Oh, there's no doubt that the level of driving here is horrendous. That is primarily due to the lack of enforcement. When laws are not enforced, THAT is the definition of lawlessness, a word bandied about quite a bit here by expats who are used to seeing REAL traffic enforcement in their home countries. Then again, I'm not sure most drivers here even KNOW the rules of the road. I've never actually seen a drivers manual. As far as attitudes, folks here get mad sometimes and sometimes spout a few swear words, but it rarely gets any further than that. I've only seen one exception, where a trike driver sideswiped a Filipino driving a big SUV. The driver jumped out and pistol whipped the trike driver into a bloody pulp. But for the most part, drivers simply put up with each other's carelessness and indiscretions with out much protest or comment. By the way, its been a few years since I wrote this post; maybe its time to update? chuckle...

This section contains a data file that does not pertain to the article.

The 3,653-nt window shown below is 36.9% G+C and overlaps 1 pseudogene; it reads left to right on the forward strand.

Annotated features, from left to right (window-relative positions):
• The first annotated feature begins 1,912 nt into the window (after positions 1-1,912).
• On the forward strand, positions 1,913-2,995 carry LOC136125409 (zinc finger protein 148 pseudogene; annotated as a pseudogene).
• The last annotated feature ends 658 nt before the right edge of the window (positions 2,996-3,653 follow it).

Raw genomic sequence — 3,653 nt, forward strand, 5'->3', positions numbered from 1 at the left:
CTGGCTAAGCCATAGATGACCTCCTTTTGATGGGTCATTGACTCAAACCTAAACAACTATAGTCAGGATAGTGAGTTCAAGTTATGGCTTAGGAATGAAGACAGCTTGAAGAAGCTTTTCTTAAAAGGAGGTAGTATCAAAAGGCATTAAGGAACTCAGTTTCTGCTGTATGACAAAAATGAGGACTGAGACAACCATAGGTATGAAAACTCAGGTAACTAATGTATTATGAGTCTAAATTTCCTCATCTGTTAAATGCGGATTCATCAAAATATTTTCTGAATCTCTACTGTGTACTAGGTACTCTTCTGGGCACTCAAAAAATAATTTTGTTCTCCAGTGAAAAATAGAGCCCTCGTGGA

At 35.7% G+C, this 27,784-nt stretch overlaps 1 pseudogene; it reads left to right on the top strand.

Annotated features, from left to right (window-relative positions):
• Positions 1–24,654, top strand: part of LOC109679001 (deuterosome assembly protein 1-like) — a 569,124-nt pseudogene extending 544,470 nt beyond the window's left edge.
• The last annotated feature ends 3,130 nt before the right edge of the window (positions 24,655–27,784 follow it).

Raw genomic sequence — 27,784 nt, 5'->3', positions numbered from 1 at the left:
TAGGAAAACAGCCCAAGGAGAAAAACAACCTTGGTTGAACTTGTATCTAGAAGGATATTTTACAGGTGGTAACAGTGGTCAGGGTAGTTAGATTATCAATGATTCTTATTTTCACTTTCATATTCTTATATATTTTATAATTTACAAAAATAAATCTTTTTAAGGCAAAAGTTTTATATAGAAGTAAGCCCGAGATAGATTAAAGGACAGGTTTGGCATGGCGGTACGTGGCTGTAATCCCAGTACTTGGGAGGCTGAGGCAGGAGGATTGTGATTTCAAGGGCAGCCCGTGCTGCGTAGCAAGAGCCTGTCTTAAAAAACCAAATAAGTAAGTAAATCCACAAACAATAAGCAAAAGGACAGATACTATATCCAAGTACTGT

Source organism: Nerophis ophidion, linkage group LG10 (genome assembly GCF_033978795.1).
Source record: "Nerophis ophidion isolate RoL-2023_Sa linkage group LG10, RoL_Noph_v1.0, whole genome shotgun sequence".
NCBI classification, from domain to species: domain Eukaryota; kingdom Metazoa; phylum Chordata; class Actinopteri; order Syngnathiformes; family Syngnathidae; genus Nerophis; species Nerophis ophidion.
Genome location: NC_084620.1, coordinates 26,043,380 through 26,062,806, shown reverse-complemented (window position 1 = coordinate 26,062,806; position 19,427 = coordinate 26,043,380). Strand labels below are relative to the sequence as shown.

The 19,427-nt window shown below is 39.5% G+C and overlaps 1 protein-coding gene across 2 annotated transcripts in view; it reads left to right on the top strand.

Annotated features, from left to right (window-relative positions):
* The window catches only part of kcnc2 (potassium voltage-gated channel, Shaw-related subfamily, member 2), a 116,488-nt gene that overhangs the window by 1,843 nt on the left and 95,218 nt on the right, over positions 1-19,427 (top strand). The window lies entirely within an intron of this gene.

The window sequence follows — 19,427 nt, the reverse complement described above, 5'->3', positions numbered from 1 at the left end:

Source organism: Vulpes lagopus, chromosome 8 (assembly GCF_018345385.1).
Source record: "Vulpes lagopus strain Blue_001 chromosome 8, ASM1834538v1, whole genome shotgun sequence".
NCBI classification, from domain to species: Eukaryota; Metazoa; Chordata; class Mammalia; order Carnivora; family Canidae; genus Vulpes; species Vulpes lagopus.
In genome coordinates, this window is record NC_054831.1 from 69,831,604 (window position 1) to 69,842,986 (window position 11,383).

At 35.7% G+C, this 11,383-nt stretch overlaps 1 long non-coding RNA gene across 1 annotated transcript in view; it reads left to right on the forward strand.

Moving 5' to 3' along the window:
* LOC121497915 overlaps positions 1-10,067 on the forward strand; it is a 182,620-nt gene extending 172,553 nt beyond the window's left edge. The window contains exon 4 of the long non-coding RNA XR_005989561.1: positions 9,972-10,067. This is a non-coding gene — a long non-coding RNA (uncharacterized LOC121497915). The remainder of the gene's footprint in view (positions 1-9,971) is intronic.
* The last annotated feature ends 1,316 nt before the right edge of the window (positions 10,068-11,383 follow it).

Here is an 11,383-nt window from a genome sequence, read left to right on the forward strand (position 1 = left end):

I am contemplating moving to the Philippines to retire, 62 former marine with a pension of 40K year. I would like to meet and fall in love with a pretty Filipino girl of 40 years old or so, someone settled, with a life of their own and one who could appreciate a better quality of life for herself and her family by partnering with me. I am not an ugly American, I do not suffer from road rage at all although I do get frustrated with older drivers where I live. I have been looking at Cebu City joined filipinocupid and would appreciate any advice you could offer me.
Hi DS, send me an email so we can talk about it. email@example.com
Hi all im an american wanting to live in the philippines...yes theres a pretty lady involved...lol...she said she will take care of me there until...we marry so i can find work...i feel funny about that...if anyone needs help email me please at firstname.lastname@example.org...i am moving there around the capital and want work so i can support myself and wife to be...and any answers on visas would be helpful to...ive been told a passport is good enough till we marry then she has to file a 13a visa for me..but id rather have a work visa first..thanks to all that respond....jeff